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Wisconsin Kirtland's Warbler Update
June 29, 2009
Adams County Monitoring
Nest observations continue in the Adams County breeding area, as we try to determine the nesting outcomes of each of the eight mated pairs present at the site. So far our monitor Nick has found the nests of seven of the eight pairs, and on Wednesday, he observed the first Kirtland’s warbler fledglings. The first nest fledged four young, and a second nest fledged three young on Thursday. Two more nests are expected to fledge by the end of this week.
The two earliest nests at the site were both parasitized by cowbirds, and produced no Kirtland’s warblers. At least one of these females has renested and is currently incubating, so we are hopeful that she may still produce some Kirtland’s young this year.
Another significant find this week is the discovery of a Kirtland’s warbler nest at the new site in Adams County where a singing male was found just over two weeks ago. This site is at least six miles from the main Adams County breeding area. When found, the nest had very small young, and we estimate that they will fledge within the next few days.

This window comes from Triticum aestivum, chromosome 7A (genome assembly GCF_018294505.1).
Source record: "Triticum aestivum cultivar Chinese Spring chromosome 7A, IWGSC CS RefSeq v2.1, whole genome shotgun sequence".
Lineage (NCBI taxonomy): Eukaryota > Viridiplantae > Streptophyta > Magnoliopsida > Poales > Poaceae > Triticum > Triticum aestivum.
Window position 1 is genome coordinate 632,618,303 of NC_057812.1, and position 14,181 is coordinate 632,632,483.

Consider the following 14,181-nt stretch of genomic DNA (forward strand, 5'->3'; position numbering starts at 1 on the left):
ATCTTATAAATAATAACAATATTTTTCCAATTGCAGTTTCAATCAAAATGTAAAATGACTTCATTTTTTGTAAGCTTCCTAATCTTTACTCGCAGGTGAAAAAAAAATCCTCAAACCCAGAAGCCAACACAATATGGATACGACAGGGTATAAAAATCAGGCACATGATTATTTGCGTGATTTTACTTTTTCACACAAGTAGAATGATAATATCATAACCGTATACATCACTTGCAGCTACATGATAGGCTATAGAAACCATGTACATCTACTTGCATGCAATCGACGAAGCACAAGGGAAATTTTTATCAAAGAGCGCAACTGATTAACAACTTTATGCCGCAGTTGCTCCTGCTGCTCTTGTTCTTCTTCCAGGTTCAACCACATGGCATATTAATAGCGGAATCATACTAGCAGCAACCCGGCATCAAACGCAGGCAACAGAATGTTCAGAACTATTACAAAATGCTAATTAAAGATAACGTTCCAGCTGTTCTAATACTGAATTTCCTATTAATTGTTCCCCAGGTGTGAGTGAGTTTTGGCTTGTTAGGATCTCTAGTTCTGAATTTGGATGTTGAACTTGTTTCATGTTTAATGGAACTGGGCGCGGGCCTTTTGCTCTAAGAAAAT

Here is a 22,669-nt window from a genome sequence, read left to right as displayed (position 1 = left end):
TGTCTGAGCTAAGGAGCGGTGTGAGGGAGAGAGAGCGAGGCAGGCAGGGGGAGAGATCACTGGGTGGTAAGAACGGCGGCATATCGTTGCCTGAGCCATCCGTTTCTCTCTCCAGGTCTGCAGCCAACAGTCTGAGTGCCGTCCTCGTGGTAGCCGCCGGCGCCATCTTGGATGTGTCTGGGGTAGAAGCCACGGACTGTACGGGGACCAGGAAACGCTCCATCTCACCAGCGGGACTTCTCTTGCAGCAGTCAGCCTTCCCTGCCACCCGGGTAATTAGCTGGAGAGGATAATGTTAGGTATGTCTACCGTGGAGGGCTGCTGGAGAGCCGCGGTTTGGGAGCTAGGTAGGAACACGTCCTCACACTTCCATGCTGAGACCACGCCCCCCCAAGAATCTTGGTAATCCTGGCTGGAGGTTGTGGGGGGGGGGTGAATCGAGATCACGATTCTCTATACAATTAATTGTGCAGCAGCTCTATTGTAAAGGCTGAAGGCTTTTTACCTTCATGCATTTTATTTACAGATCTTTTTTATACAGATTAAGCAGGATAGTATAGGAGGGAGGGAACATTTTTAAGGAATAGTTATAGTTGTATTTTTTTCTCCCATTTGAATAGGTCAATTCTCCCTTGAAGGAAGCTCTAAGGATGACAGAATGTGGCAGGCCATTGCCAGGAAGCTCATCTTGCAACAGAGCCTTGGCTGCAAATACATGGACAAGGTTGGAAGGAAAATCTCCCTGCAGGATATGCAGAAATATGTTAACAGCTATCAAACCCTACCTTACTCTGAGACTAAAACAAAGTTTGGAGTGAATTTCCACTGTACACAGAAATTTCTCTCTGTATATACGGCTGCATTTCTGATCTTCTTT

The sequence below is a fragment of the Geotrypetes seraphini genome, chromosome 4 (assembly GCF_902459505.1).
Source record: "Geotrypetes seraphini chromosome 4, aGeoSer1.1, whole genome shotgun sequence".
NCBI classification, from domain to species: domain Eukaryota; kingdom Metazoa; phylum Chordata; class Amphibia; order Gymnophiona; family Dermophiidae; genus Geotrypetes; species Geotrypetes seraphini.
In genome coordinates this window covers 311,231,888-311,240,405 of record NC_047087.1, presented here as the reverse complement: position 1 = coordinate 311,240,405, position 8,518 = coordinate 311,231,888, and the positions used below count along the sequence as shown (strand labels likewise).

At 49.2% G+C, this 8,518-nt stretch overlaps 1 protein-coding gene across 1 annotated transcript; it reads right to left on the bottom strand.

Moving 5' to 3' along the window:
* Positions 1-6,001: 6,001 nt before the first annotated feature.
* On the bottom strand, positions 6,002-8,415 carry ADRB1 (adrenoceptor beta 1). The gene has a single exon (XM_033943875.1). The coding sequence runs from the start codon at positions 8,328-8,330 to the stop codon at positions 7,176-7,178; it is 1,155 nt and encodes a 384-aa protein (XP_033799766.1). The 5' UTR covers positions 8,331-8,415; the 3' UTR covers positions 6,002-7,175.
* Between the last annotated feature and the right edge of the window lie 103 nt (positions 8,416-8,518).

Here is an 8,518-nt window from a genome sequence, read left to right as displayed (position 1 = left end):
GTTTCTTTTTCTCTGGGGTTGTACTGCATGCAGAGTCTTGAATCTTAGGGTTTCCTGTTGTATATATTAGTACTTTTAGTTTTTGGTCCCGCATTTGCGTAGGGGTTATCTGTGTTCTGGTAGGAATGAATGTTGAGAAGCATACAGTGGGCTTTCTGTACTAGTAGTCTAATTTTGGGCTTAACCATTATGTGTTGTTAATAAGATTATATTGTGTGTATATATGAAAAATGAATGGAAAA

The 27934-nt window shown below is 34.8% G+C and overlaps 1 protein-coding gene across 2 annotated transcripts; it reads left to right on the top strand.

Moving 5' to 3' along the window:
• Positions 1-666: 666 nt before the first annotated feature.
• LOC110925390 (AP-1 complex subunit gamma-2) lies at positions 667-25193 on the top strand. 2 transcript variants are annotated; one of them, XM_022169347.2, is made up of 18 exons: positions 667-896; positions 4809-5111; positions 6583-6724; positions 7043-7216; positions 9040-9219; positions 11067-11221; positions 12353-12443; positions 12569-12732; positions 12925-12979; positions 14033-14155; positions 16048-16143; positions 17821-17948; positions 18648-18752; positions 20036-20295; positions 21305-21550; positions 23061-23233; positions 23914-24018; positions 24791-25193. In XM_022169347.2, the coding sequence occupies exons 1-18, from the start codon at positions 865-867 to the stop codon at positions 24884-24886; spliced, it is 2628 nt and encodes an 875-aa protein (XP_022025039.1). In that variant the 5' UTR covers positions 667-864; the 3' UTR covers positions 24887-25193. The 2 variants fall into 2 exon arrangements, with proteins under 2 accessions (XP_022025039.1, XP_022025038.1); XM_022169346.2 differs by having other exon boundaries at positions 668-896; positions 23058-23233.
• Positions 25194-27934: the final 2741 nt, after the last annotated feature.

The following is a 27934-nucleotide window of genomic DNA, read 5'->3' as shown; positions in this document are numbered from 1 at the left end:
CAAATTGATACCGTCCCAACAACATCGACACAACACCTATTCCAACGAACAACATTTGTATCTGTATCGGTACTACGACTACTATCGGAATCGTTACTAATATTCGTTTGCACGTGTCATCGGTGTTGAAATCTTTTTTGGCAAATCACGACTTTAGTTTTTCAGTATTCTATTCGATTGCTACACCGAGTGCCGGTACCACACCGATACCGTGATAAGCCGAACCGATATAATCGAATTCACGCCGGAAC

In a recent development, a new, unbanded male appeared at the Adams County breeding area last Friday. We will attempt to capture and band this bird later this week.
We have had a very successful season banding Wisconsin Kirtland’s warblers, and this week we will attempt to capture the lone remaining unbanded male. We have also formulated plans to attempt to band fledglings, and will be making an effort to carry out those plans over the next several weeks. If successful, this could give us valuable information about the number of fledged birds that return to their natal site to breed in subsequent years. At least four of the males we captured and banded this year were judged to have been hatched last year. We will never know how many of these were actually produced in Wisconsin, but banding young this year could provide us that information in the future.
Although our official survey period is over, we are encouraging volunteers to keep checking potential Kirtland’s warbler habitat. It is still possible to find breeding Kirtland’s warblers at new sites. Anyone finding a Kirtland’s warbler is asked to contact either Joel or Kim at the e-mails and telephone numbers listed below.